Are you at breaking point?
Are you considering bringing a claim against your employer?
Are you unsure of the procedure and what to do?
Are you worried about legal costs?
By the end of this piece, I hope you will have a well informed grasp of what’s involved and what you need to consider.
The 1st thing you must do
Before deciding to bring a claim against your employer, there is one thing you must do.
You must raise your issue internally in your workplace. This will involve using the grievance procedure in use in your employment.
Because when you go to a Rights Commissioner hearing or an Employment Appeals Tribunal or any other venue, including Court, it will help your case enormously that you have tried to sort out the problem in the workplace.
You simply must give the employer the opportunity to put right what you say is wrong. Even if he doesn’t, and you know he won’t, it is strongly advisable to make your best efforts to sort out the problem.
Because later, if you do bring a claim, you will appear to have been the reasonable one and mainly concerned with having the difficulty sorted out, not making a claim.
Where can you bring your claim?
There are three types of venue to bring a claim:
- the specialist employment related forums such as the Rights Commissioner Service and the Employment Appeals Tribunal (this is set to change in October, 2015 with the Workplace Relations Act coming into law)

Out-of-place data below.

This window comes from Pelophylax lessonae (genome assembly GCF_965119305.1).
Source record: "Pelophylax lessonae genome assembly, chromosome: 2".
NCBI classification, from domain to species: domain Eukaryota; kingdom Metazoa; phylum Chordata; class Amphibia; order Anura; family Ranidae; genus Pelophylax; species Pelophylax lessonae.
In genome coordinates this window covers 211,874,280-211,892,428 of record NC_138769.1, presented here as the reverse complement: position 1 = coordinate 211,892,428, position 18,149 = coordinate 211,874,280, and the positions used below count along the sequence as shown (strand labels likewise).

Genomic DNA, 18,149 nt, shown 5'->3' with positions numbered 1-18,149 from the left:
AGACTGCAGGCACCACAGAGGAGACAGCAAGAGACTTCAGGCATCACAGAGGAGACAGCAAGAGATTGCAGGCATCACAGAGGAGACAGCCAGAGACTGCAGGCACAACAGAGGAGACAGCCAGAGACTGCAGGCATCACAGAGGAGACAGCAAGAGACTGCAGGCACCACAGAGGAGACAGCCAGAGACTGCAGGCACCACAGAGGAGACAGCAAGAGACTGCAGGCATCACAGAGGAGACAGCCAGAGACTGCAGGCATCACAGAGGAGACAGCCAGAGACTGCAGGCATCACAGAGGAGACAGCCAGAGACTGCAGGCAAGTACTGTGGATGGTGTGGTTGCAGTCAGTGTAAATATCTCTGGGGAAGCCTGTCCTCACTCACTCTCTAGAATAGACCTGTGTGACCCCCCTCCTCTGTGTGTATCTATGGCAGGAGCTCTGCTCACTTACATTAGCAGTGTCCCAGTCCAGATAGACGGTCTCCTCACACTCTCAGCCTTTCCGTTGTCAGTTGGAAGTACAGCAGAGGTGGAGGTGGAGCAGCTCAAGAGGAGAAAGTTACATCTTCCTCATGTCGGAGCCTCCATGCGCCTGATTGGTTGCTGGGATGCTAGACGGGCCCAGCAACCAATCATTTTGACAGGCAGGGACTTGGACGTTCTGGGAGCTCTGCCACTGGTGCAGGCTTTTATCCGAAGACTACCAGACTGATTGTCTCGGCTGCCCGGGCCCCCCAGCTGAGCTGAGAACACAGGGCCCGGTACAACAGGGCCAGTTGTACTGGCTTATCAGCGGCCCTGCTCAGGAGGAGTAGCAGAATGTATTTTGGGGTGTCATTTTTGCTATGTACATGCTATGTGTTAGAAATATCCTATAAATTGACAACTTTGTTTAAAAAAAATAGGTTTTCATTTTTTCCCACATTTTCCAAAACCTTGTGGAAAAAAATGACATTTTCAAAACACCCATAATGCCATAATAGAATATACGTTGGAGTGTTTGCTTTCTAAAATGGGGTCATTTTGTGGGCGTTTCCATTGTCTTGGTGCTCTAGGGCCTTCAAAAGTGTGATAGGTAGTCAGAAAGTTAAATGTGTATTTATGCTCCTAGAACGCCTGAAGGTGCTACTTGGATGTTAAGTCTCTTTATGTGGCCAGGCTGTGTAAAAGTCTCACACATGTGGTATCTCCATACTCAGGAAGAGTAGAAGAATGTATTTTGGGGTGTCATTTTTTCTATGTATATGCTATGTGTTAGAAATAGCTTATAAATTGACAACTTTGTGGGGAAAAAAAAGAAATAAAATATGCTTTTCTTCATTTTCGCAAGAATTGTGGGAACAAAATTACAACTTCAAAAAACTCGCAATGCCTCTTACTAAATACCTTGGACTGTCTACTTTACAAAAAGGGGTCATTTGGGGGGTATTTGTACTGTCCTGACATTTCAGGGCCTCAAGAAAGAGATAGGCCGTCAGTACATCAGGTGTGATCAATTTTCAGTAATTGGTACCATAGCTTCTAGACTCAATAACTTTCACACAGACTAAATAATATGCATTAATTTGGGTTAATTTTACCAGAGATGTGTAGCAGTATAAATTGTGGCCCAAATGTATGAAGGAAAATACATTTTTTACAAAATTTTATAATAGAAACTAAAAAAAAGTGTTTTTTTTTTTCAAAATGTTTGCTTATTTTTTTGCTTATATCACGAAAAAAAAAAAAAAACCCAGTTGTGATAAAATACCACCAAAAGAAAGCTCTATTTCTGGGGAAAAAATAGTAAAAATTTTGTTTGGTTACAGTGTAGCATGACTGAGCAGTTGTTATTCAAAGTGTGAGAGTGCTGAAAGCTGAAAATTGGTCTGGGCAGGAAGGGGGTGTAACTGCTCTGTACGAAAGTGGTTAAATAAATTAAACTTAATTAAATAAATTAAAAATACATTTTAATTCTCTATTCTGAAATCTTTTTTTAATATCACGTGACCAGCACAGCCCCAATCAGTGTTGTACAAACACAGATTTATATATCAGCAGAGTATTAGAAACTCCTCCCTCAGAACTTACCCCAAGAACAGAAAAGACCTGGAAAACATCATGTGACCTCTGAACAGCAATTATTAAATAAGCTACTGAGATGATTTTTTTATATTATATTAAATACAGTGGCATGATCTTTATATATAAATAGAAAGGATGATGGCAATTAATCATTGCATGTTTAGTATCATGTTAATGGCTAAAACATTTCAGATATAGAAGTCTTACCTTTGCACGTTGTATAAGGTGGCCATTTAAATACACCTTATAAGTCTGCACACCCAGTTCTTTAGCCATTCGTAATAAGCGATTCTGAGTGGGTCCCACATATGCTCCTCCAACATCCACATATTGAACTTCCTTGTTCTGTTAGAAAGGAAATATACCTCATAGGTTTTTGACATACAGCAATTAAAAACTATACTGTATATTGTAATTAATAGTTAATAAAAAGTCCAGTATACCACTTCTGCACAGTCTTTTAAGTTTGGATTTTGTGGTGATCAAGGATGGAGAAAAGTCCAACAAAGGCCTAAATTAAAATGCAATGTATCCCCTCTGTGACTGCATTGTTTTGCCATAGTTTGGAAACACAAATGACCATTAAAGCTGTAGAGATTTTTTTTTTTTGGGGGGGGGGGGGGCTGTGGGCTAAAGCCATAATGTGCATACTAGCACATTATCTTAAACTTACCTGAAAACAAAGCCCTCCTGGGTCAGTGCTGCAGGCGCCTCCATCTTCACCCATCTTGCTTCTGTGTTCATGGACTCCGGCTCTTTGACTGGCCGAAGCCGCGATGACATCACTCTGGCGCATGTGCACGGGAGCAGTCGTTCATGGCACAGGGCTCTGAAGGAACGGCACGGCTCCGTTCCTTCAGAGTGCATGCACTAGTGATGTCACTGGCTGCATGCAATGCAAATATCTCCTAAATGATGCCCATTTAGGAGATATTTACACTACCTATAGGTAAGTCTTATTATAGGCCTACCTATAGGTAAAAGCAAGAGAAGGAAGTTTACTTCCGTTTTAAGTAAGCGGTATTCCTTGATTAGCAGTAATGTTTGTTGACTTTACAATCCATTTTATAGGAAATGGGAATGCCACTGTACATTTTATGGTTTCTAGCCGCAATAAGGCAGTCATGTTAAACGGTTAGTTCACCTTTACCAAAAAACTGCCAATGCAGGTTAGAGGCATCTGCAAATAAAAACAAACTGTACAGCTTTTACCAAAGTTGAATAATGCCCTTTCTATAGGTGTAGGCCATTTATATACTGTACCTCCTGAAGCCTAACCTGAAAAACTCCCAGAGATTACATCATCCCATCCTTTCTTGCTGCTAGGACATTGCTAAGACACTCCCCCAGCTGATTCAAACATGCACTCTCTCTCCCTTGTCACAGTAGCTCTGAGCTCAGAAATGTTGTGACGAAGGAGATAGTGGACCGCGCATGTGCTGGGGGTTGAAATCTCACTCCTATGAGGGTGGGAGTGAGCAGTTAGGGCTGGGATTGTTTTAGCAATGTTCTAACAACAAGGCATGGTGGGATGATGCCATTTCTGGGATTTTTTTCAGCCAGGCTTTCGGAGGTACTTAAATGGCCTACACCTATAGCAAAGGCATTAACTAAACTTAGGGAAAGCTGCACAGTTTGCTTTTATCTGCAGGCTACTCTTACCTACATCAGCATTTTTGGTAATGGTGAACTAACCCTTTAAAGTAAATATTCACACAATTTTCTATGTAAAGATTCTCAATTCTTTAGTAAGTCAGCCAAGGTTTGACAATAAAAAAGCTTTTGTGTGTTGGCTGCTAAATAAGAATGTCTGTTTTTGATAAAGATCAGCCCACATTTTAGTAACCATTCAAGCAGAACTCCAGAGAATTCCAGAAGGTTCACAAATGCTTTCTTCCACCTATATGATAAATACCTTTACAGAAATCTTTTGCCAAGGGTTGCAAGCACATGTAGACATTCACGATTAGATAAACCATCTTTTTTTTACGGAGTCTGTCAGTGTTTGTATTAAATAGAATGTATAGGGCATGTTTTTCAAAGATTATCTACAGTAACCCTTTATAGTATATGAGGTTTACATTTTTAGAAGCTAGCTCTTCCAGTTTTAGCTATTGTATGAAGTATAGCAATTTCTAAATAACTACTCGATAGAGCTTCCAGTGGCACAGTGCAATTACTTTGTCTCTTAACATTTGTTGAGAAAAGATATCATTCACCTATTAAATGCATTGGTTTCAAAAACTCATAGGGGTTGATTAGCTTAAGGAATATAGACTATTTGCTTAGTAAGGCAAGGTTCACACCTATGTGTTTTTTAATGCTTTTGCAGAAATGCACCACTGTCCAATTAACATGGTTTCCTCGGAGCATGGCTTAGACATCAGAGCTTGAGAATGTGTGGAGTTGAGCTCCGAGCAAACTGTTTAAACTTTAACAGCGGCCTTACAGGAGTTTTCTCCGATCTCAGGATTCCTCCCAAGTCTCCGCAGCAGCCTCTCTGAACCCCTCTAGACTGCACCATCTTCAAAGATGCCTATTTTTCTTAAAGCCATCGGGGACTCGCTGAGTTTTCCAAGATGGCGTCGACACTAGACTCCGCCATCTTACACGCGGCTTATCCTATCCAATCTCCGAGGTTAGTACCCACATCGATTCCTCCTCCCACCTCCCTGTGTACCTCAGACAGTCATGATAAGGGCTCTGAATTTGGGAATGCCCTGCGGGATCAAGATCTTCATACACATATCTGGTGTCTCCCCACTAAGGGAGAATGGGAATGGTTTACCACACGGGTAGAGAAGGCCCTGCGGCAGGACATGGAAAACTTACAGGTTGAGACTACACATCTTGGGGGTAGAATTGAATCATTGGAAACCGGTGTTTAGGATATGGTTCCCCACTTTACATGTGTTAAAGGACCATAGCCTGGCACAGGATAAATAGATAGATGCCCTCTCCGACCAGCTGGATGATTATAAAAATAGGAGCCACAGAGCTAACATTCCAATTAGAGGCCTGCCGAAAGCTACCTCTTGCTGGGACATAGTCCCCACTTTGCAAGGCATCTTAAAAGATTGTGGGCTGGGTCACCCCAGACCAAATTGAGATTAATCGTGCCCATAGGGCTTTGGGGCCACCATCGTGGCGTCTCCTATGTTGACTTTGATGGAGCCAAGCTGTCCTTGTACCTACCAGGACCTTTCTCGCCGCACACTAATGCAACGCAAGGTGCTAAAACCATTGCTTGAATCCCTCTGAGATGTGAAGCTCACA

- Civil Court, for example the District Court, Circuit Court or High Court
- the Equality Tribunal.
The EAT and Rights Commissioner service can hear most employment related claims, and, for many claims you have a choice of which one to use.
The Rights Commissioner service is the bottom rung of the ladder and is probably the least intimidating place to bring a claim. One Rights Commissioner sitting alone at the head of a table hears the complaint with the parties sitting both sides of the table to present their case.
This service is designed to be informal and not at all intimidating.
The EAT hearing is a bit more formal with 3 people sitting to hear the complaint. The Chairperson will be a barrister or solicitor appointed to the Tribunal by Government; there will also be an employer representative from a body such as IBEC, and an employee representative from a trade union.
Civil Courts might be chosen in certain circumstances:
- where you are bring a case for breach of contract or wrongful dismissal
- where your claim is for a non physical personal injury such as stress (you would have brought this the Injuries Board in the first place but they tend not to deal with non physical injury cases and simply authorise you to bring your claim in Court by way of legal proceedings)
- gender discrimination claims can go straight to the Circuit Court
The Equality Tribunal deals with all forms of discrimination in the workplace and they will be your 1st port of call if you are claiming that you have suffered discrimination in your job. Bear in mind that your discrimination must be on one of 9 grounds.
The 9 grounds are
- Marital status
- Family status
- Sexual orientation
- Race/colour/nationality/ethnic or national origins
- Membership of the travelling community.
The procedure and the 1 form you will need